Lifescapes Gallery

18 / Apr / 2013
History Channel
Passion Flower, Coorg Photograph: Dr. Bishan Monnappa Story: Rajesh Ramaswamy

History Channel

There are paintings and sculptures on the one hand, and books and poems on the other, that have captured the epochal moments of recorded history or mythology and rendered them into timeless epics. Throughout the age of man, the records of our times have been kept on stone tablets, rock faces, papyrus, parchment and the like, but never has our collective imagination flowered so much as in the case of a simple flower. Did we just say simple? Perish the thought…the Passion Flower is not just a pretty garden ornament but a testament to human faith. The ‘passion’ in Passion Flower, refers to the Passion of Jesus in Christian theology, with roots in the Spanish religious movement of the 15th century. Missionaries of the age adopted the unique structure of the flower, known locally as Espina de Christo (or Christ’s Thorns) as a symbol of Christ’s last days, especially his crucifixion: the pointed tips of the leaves represented the holy lance, the tendrils stood for the whip used in the flagellation, the ten petals and sepals represented the faithful apostles (excluding Peter the denier and Judas the betrayer), the radial filaments represented the crown of thorns, and the chalice shaped ovary, with its receptacle, stood for the Holy Grail. Outside of Christendom, in India, the blue Passion Flower is considered a living tapestry depicting the epic Mahabharata. Known in most of North India as ‘Paanch Pandav‘, the flower’s shape is interpreted as the five Pandavas with the divine Lord Krishna at the center, with the radial filaments being the hundred Kauravas that opposed them. So whether it is the last days of Christ or the seminal war of Hindu mythology, this is a classic example of how to tell two stories with one flower!

We at Orange County have loved sharing this story with you, and shall bring you one every fortnight, as part of our Responsible Tourism Initiatives to raise awareness about the nature and culture of the environments we operate in.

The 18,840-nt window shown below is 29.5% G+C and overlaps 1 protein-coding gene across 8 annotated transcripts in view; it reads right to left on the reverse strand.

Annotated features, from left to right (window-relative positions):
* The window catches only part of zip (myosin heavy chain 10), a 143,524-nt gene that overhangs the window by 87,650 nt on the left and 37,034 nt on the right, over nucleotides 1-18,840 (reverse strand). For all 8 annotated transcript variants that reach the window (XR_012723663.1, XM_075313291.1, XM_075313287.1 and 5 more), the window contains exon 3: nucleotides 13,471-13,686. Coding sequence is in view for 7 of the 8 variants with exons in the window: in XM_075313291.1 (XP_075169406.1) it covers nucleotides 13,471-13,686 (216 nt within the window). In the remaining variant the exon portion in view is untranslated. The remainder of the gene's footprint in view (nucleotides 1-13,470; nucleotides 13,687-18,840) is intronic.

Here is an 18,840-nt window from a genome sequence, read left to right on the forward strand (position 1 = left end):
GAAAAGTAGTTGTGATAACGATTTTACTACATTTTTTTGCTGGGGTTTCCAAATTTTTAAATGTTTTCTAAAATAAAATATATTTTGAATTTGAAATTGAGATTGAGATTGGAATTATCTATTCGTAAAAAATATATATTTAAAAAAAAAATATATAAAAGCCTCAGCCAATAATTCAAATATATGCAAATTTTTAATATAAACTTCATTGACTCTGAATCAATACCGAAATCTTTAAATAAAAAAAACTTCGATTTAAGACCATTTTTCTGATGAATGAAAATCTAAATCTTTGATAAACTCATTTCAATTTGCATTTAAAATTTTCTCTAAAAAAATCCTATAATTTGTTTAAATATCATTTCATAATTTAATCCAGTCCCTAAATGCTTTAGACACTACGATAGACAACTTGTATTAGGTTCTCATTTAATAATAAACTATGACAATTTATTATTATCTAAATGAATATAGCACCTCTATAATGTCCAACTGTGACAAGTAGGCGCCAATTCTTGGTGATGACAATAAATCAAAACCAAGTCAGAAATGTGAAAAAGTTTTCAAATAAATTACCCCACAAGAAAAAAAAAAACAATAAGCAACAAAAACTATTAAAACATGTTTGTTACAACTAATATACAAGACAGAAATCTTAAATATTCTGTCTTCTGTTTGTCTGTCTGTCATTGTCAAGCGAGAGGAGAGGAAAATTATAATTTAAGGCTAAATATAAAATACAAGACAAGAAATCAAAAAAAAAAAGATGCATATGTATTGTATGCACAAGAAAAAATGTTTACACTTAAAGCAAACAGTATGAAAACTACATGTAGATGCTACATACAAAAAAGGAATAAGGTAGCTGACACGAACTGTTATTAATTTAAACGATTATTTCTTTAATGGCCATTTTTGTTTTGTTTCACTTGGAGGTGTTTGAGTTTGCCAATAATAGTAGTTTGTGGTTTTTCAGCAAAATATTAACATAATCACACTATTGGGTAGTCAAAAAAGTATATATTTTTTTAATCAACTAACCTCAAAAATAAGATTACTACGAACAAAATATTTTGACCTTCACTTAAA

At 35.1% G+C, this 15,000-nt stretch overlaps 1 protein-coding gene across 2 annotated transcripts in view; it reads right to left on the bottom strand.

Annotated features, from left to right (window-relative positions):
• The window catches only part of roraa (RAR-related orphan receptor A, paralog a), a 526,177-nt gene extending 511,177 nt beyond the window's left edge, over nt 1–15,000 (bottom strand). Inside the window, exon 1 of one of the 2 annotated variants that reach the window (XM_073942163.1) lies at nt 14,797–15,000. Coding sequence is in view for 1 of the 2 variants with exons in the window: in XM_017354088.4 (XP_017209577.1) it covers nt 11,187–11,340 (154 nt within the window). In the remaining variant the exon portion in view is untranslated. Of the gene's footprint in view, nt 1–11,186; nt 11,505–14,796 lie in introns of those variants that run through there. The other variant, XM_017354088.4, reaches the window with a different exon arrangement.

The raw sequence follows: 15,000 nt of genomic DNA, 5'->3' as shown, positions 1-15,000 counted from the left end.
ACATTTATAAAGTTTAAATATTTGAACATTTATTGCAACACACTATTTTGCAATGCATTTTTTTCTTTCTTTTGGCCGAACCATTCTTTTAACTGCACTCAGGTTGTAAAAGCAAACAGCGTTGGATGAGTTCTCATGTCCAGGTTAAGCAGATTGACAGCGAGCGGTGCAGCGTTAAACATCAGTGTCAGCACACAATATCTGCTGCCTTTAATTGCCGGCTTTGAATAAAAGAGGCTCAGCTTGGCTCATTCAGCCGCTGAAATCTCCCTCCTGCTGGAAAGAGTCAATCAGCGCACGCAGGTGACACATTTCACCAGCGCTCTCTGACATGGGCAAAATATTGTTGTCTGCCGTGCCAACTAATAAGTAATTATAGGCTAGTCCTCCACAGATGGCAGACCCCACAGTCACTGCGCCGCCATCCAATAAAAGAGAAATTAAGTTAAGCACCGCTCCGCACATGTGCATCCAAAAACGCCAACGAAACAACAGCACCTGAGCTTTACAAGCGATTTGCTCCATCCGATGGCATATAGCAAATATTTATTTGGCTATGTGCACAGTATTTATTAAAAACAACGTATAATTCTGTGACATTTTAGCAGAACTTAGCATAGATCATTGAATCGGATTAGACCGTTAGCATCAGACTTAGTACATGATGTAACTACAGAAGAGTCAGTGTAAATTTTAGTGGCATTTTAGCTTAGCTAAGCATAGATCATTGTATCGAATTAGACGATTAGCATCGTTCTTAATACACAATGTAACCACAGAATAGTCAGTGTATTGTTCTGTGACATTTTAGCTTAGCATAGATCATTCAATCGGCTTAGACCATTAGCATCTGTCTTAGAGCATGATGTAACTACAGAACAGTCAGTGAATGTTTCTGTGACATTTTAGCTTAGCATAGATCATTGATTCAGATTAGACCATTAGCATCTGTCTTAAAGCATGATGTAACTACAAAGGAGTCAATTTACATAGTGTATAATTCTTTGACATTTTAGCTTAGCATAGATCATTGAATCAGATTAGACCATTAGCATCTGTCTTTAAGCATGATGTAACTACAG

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This entry was posted on Thursday, April 18th, 2013 at 6:03 am and is filed under Flora . You can follow any responses to this entry through the RSS 2.0 feed. You can leave a response, or trackback from your own site.

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User Comments
  1. indira Patel says:

    Thank you for sharing your stories..what a good idea that you share one every fortnight! A beautiful photo indeed! We are lucky to wake up to dozens of blooms every morning, as we have a creeper outside our window……what a beautiful fragrance! There is a white passion flower out there,,but rarer….have you seen it? Best wishes, Indira Patel

  2. Neeta Khatu says:

    Thanx for sharing the snaps of birds & flowers with their history.
    Is this passion flower also called krishna kamal in hindi/ marathi?
    Is passion flower orange/red in colour?
    Best wishes,
    Neeta khatu


    Fantastic picture.

  4. Mahesh Andar says:

    Great write- up and a great photo… As always!!

  5. shy says:

    “2 stories with one flower”.Great story, Great picture! you know why I keep coming back here.
    Is the same tree/bush gives passion fruit( with thick green skin, yellowish pulp inside with black seeds)?

  6. Ganesh HR says:


  7. Anu Elisha says:

    Fantastic writeup! Kudos to the author. The juice made from the fruit of this plant has a very exotic flavour. The pulp can be eaten with condensed milk and is delicious! 😉

  8. Rashmi Thakrar says:

    Yet another excellent photograph and story by Rajesh. Keep them coming

  9. abhiyogi says:

    beautiful flower and a fitting narration…in Maharashtra it is called as ‘Krishna Kamal’, interpretation being same as in your narration..

    • Swetha Sridhar says:

      Dear Abhiyogi,
      We are happy that you’ve enjoyed this issue of Lifescapes and hope that you continue to do so. Thank you very much for your info on the the Maharashtrian version of the name. We truly appreciate your interest and support!
      Warm Regards,
      Swetha Sridhar
      Asst. Manager, Marketing

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